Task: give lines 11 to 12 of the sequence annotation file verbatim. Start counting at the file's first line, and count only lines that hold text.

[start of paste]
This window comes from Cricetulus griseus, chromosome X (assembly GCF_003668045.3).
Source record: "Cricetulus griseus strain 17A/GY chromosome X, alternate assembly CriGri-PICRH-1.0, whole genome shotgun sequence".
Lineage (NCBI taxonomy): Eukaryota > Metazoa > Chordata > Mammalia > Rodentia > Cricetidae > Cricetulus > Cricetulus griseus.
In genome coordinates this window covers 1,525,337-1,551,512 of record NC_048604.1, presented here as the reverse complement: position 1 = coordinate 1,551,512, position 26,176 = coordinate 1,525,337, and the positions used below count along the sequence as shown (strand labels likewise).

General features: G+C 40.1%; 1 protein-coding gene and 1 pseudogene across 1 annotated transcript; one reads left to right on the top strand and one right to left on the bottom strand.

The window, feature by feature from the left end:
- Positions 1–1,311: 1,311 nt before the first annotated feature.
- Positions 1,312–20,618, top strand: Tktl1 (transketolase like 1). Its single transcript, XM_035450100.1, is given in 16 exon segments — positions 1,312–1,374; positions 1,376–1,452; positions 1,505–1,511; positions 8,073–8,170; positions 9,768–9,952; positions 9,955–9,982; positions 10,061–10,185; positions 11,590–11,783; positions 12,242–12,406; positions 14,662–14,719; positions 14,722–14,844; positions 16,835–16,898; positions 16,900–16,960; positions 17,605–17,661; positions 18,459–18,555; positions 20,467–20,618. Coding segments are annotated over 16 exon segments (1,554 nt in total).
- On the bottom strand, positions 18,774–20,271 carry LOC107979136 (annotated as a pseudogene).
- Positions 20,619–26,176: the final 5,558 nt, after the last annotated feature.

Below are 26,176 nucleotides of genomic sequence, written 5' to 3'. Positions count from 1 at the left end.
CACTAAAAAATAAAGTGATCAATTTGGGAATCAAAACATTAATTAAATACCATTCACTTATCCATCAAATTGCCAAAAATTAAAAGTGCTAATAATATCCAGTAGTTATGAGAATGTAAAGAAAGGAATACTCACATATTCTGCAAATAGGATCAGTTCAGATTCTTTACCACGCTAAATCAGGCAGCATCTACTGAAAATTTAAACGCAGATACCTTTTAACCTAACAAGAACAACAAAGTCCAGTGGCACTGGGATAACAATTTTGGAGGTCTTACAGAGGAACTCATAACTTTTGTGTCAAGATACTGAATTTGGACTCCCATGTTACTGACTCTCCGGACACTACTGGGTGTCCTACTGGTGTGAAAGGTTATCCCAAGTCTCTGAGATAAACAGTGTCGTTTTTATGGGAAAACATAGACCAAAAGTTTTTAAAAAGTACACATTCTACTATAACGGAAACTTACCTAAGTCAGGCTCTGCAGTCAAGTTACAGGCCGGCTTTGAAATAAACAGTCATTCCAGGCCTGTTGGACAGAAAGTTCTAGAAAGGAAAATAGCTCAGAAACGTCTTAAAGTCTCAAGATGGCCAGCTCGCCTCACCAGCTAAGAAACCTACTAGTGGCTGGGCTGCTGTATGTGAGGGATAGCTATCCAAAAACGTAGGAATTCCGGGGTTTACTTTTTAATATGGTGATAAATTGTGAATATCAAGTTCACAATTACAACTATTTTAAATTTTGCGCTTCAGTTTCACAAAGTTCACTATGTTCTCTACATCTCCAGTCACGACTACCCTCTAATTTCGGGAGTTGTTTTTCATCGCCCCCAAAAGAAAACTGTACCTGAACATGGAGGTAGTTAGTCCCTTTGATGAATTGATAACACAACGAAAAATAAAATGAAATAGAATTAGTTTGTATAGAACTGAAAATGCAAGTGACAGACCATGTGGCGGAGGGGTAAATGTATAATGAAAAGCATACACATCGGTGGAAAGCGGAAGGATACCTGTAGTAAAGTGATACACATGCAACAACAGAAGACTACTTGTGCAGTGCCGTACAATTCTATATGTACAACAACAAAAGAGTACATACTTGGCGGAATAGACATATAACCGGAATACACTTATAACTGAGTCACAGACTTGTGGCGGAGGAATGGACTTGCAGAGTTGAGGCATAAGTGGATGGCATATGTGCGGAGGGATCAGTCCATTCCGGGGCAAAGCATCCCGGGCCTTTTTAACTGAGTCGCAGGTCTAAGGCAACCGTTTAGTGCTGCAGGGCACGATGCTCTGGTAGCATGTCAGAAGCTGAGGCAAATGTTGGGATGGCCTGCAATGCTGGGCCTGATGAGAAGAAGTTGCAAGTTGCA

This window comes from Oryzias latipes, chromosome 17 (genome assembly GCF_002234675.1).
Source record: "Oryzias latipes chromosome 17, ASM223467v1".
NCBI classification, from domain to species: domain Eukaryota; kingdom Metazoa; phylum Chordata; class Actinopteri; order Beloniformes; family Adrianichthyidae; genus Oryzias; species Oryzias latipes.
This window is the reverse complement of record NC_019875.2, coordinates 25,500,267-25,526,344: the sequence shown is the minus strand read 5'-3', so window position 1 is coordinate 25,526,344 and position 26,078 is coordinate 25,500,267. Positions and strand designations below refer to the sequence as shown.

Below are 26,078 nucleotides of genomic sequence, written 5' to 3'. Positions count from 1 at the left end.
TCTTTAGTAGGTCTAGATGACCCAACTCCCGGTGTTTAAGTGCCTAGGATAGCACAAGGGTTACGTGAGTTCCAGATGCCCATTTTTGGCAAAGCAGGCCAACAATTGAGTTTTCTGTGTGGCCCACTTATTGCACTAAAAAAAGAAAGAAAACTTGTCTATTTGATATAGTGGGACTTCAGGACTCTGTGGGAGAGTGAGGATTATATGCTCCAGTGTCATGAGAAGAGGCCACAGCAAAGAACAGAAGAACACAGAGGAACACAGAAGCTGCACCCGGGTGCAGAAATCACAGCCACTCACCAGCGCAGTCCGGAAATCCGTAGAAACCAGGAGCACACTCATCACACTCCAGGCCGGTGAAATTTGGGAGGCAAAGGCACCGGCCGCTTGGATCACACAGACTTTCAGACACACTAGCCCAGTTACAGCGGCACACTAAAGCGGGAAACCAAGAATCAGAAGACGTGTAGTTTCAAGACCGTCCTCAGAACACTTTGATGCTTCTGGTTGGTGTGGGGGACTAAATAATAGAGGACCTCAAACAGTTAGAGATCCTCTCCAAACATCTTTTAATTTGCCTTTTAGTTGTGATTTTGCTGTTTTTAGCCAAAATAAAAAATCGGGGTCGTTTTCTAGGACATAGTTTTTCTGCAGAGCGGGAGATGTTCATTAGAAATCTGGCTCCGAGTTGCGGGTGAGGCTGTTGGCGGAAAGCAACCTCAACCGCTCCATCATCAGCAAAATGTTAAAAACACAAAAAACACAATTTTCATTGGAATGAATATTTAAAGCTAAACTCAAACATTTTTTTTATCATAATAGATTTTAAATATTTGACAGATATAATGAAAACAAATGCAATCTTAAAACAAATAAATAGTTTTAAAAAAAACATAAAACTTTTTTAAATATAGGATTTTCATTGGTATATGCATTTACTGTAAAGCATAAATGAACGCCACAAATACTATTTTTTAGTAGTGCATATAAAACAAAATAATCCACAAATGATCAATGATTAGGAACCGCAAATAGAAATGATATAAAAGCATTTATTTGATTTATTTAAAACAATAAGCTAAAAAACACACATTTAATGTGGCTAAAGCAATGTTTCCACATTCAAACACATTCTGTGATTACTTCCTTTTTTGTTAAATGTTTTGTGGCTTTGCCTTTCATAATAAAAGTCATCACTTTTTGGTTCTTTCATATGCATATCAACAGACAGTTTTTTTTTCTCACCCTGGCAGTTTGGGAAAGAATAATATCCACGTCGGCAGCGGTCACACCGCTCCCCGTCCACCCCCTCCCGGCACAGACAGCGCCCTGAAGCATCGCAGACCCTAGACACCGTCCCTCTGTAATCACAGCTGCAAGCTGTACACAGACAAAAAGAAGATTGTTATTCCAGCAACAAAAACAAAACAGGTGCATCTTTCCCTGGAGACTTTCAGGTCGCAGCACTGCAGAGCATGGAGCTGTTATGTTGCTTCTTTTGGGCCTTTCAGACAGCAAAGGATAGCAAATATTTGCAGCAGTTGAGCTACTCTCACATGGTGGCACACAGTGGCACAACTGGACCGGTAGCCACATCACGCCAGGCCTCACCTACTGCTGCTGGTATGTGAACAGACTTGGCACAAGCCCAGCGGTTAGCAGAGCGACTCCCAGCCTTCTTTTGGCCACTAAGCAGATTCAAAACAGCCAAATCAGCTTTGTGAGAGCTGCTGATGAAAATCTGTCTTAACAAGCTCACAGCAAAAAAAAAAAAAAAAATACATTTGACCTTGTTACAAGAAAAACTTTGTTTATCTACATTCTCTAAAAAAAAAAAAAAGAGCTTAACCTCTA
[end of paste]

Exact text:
Below are 26,176 nucleotides of genomic sequence, written 5' to 3'. Positions count from 1 at the left end.
CACTAAAAAATAAAGTGATCAATTTGGGAATCAAAACATTAATTAAATACCATTCACTTATCCATCAAATTGCCAAAAATTAAAAGTGCTAATAATATCCAGTAGTTATGAGAATGTAAAGAAAGGAATACTCACATATTCTGCAAATAGGATCAGTTCAGATTCTTTACCACGCTAAATCAGGCAGCATCTACTGAAAATTTAAACGCAGATACCTTTTAACCTAACAAGAACAACAAAGTCCAGTGGCACTGGGATAACAATTTTGGAGGTCTTACAGAGGAACTCATAACTTTTGTGTCAAGATACTGAATTTGGACTCCCATGTTACTGACTCTCCGGACACTACTGGGTGTCCTACTGGTGTGAAAGGTTATCCCAAGTCTCTGAGATAAACAGTGTCGTTTTTATGGGAAAACATAGACCAAAAGTTTTTAAAAAGTACACATTCTACTATAACGGAAACTTACCTAAGTCAGGCTCTGCAGTCAAGTTACAGGCCGGCTTTGAAATAAACAGTCATTCCAGGCCTGTTGGACAGAAAGTTCTAGAAAGGAAAATAGCTCAGAAACGTCTTAAAGTCTCAAGATGGCCAGCTCGCCTCACCAGCTAAGAAACCTACTAGTGGCTGGGCTGCTGTATGTGAGGGATAGCTATCCAAAAACGTAGGAATTCCGGGGTTTACTTTTTAATATGGTGATAAATTGTGAATATCAAGTTCACAATTACAACTATTTTAAATTTTGCGCTTCAGTTTCACAAAGTTCACTATGTTCTCTACATCTCCAGTCACGACTACCCTCTAATTTCGGGAGTTGTTTTTCATCGCCCCCAAAAGAAAACTGTACCTGAACATGGAGGTAGTTAGTCCCTTTGATGAATTGATAACACAACGAAAAATAAAATGAAATAGAATTAGTTTGTATAGAACTGAAAATGCAAGTGACAGACCATGTGGCGGAGGGGTAAATGTATAATGAAAAGCATACACATCGGTGGAAAGCGGAAGGATACCTGTAGTAAAGTGATACACATGCAACAACAGAAGACTACTTGTGCAGTGCCGTACAATTCTATATGTACAACAACAAAAGAGTACATACTTGGCGGAATAGACATATAACCGGAATACACTTATAACTGAGTCACAGACTTGTGGCGGAGGAATGGACTTGCAGAGTTGAGGCATAAGTGGATGGCATATGTGCGGAGGGATCAGTCCATTCCGGGGCAAAGCATCCCGGGCCTTTTTAACTGAGTCGCAGGTCTAAGGCAACCGTTTAGTGCTGCAGGGCACGATGCTCTGGTAGCATGTCAGAAGCTGAGGCAAATGTTGGGATGGCCTGCAATGCTGGGCCTGATGAGAAGAAGTTGCAAGTTGCA